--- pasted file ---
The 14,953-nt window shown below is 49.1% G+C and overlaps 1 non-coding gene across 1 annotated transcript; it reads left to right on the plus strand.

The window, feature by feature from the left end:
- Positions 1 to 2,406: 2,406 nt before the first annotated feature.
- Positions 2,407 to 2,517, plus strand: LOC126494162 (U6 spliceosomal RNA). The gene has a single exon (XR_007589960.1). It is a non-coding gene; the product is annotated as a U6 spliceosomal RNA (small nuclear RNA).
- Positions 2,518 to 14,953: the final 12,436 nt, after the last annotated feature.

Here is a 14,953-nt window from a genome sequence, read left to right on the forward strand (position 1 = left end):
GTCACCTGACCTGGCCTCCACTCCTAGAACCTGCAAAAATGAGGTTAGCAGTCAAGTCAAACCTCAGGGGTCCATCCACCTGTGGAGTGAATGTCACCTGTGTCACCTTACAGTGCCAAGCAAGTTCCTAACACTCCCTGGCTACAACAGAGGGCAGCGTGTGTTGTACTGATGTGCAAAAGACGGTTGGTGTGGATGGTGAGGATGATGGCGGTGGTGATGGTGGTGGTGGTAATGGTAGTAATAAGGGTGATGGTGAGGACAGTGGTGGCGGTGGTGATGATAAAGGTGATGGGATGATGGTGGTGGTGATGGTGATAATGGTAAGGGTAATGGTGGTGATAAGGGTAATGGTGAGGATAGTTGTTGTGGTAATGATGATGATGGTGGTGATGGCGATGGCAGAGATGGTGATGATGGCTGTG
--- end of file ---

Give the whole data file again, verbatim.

The 14,953-nt window shown below is 49.1% G+C and overlaps 1 non-coding gene across 1 annotated transcript; it reads left to right on the plus strand.

The window, feature by feature from the left end:
- Positions 1 to 2,406: 2,406 nt before the first annotated feature.
- Positions 2,407 to 2,517, plus strand: LOC126494162 (U6 spliceosomal RNA). The gene has a single exon (XR_007589960.1). It is a non-coding gene; the product is annotated as a U6 spliceosomal RNA (small nuclear RNA).
- Positions 2,518 to 14,953: the final 12,436 nt, after the last annotated feature.

Here is a 14,953-nt window from a genome sequence, read left to right on the forward strand (position 1 = left end):
GTCACCTGACCTGGCCTCCACTCCTAGAACCTGCAAAAATGAGGTTAGCAGTCAAGTCAAACCTCAGGGGTCCATCCACCTGTGGAGTGAATGTCACCTGTGTCACCTTACAGTGCCAAGCAAGTTCCTAACACTCCCTGGCTACAACAGAGGGCAGCGTGTGTTGTACTGATGTGCAAAAGACGGTTGGTGTGGATGGTGAGGATGATGGCGGTGGTGATGGTGGTGGTGGTAATGGTAGTAATAAGGGTGATGGTGAGGACAGTGGTGGCGGTGGTGATGATAAAGGTGATGGGATGATGGTGGTGGTGATGGTGATAATGGTAAGGGTAATGGTGGTGATAAGGGTAATGGTGAGGATAGTTGTTGTGGTAATGATGATGATGGTGGTGATGGCGATGGCAGAGATGGTGATGATGGCTGTG